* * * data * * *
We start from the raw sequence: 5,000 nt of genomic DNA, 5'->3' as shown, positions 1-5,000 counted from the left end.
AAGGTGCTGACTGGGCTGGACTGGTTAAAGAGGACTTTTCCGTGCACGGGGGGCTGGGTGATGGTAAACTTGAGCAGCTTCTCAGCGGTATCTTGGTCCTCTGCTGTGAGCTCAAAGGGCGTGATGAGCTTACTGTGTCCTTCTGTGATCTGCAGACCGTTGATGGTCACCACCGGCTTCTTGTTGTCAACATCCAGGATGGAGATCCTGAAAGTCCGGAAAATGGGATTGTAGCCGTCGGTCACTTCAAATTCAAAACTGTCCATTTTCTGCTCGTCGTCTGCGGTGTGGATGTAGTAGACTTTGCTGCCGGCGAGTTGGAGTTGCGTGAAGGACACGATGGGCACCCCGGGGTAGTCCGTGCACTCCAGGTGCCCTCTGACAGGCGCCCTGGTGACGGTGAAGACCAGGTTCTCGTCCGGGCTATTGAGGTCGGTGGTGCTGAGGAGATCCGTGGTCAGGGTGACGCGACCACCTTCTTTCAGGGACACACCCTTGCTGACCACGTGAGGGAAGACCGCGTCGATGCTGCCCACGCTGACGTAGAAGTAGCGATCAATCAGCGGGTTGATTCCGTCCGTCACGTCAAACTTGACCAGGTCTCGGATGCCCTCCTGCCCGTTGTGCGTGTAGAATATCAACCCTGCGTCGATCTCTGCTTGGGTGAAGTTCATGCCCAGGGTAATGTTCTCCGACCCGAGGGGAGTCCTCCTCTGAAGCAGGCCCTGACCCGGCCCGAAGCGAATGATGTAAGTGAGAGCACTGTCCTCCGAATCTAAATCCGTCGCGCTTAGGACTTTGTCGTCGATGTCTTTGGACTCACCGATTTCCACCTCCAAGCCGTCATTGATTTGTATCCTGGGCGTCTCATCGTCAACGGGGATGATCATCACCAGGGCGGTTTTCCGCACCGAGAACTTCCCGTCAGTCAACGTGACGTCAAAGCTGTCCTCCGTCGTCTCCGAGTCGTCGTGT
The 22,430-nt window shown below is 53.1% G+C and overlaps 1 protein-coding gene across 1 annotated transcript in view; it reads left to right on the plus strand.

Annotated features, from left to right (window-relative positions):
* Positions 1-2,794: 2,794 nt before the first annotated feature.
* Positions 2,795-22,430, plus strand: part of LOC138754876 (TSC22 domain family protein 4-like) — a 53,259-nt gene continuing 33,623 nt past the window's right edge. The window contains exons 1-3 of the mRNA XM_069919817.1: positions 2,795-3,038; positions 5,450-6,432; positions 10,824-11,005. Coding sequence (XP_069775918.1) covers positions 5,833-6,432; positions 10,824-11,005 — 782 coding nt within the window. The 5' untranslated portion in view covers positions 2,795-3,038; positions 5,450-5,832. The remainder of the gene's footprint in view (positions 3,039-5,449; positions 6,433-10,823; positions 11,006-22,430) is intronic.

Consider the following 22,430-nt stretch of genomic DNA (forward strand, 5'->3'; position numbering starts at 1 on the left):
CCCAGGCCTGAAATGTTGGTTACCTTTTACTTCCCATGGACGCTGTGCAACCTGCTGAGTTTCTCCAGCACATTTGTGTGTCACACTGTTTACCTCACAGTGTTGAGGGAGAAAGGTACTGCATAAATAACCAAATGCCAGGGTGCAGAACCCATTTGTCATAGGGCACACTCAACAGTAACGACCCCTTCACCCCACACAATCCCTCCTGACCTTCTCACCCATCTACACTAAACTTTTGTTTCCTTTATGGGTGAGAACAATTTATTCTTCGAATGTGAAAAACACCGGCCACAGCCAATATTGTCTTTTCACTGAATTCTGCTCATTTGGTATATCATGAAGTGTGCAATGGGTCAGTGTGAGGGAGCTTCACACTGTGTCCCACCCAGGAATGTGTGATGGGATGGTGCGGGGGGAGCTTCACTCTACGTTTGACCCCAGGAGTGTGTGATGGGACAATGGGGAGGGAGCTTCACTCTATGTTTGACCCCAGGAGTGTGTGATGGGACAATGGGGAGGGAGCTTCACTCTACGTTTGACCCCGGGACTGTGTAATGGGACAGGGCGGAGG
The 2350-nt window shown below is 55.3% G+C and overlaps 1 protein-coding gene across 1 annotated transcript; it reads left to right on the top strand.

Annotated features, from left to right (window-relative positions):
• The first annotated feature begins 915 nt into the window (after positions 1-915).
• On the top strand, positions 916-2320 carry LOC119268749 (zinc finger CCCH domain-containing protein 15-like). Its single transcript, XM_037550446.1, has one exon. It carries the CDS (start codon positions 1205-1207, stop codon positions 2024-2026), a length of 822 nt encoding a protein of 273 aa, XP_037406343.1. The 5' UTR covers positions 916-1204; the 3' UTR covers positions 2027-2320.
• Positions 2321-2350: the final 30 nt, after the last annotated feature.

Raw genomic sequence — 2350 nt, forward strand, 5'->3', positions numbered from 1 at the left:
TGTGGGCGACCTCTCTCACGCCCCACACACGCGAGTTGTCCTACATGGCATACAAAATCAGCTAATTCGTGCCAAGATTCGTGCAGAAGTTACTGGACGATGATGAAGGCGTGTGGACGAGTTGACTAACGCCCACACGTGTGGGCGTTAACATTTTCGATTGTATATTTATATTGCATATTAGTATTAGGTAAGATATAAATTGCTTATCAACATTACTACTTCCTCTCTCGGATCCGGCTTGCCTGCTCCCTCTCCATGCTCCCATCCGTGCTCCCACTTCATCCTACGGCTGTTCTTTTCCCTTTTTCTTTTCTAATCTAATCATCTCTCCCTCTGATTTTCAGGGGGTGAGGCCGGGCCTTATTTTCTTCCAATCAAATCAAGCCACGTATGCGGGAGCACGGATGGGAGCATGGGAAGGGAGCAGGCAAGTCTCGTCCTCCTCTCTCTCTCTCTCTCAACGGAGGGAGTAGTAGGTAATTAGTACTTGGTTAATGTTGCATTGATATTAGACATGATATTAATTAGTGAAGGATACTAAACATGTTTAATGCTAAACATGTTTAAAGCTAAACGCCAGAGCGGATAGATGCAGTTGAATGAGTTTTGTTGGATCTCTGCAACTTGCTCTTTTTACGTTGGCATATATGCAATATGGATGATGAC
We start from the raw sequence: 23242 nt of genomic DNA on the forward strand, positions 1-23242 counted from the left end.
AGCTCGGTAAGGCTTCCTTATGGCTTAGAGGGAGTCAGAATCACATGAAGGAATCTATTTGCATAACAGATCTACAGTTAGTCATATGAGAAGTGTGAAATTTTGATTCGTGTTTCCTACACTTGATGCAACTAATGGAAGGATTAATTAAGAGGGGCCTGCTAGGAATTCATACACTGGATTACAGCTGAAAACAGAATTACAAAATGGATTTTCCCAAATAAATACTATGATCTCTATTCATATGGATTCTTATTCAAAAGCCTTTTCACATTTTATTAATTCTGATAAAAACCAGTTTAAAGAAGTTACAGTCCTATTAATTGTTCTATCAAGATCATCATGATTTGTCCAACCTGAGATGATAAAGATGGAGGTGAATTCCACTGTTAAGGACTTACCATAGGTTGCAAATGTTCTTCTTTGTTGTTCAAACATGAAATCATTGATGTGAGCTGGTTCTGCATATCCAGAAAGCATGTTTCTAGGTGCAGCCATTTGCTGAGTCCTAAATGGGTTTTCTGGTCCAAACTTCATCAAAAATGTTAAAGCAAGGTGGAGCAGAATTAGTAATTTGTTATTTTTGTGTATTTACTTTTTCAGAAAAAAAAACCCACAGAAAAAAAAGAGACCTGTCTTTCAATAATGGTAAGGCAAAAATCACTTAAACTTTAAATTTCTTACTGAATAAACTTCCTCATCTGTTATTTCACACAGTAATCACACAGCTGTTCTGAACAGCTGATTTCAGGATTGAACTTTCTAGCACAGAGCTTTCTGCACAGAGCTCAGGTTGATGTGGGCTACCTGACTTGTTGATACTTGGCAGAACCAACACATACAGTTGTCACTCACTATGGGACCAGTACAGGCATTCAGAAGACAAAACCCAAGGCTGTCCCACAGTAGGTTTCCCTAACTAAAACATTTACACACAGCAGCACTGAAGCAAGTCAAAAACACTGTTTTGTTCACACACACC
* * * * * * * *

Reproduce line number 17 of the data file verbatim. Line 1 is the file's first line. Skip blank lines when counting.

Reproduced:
AGCTCGGTAAGGCTTCCTTATGGCTTAGAGGGAGTCAGAATCACATGAAGGAATCTATTTGCATAACAGATCTACAGTTAGTCATATGAGAAGTGTGAAATTTTGATTCGTGTTTCCTACACTTGATGCAACTAATGGAAGGATTAATTAAGAGGGGCCTGCTAGGAATTCATACACTGGATTACAGCTGAAAACAGAATTACAAAATGGATTTTCCCAAATAAATACTATGATCTCTATTCATATGGATTCTTATTCAAAAGCCTTTTCACATTTTATTAATTCTGATAAAAACCAGTTTAAAGAAGTTACAGTCCTATTAATTGTTCTATCAAGATCATCATGATTTGTCCAACCTGAGATGATAAAGATGGAGGTGAATTCCACTGTTAAGGACTTACCATAGGTTGCAAATGTTCTTCTTTGTTGTTCAAACATGAAATCATTGATGTGAGCTGGTTCTGCATATCCAGAAAGCATGTTTCTAGGTGCAGCCATTTGCTGAGTCCTAAATGGGTTTTCTGGTCCAAACTTCATCAAAAATGTTAAAGCAAGGTGGAGCAGAATTAGTAATTTGTTATTTTTGTGTATTTACTTTTTCAGAAAAAAAAACCCACAGAAAAAAAAGAGACCTGTCTTTCAATAATGGTAAGGCAAAAATCACTTAAACTTTAAATTTCTTACTGAATAAACTTCCTCATCTGTTATTTCACACAGTAATCACACAGCTGTTCTGAACAGCTGATTTCAGGATTGAACTTTCTAGCACAGAGCTTTCTGCACAGAGCTCAGGTTGATGTGGGCTACCTGACTTGTTGATACTTGGCAGAACCAACACATACAGTTGTCACTCACTATGGGACCAGTACAGGCATTCAGAAGACAAAACCCAAGGCTGTCCCACAGTAGGTTTCCCTAACTAAAACATTTACACACAGCAGCACTGAAGCAAGTCAAAAACACTGTTTTGTTCACACACACC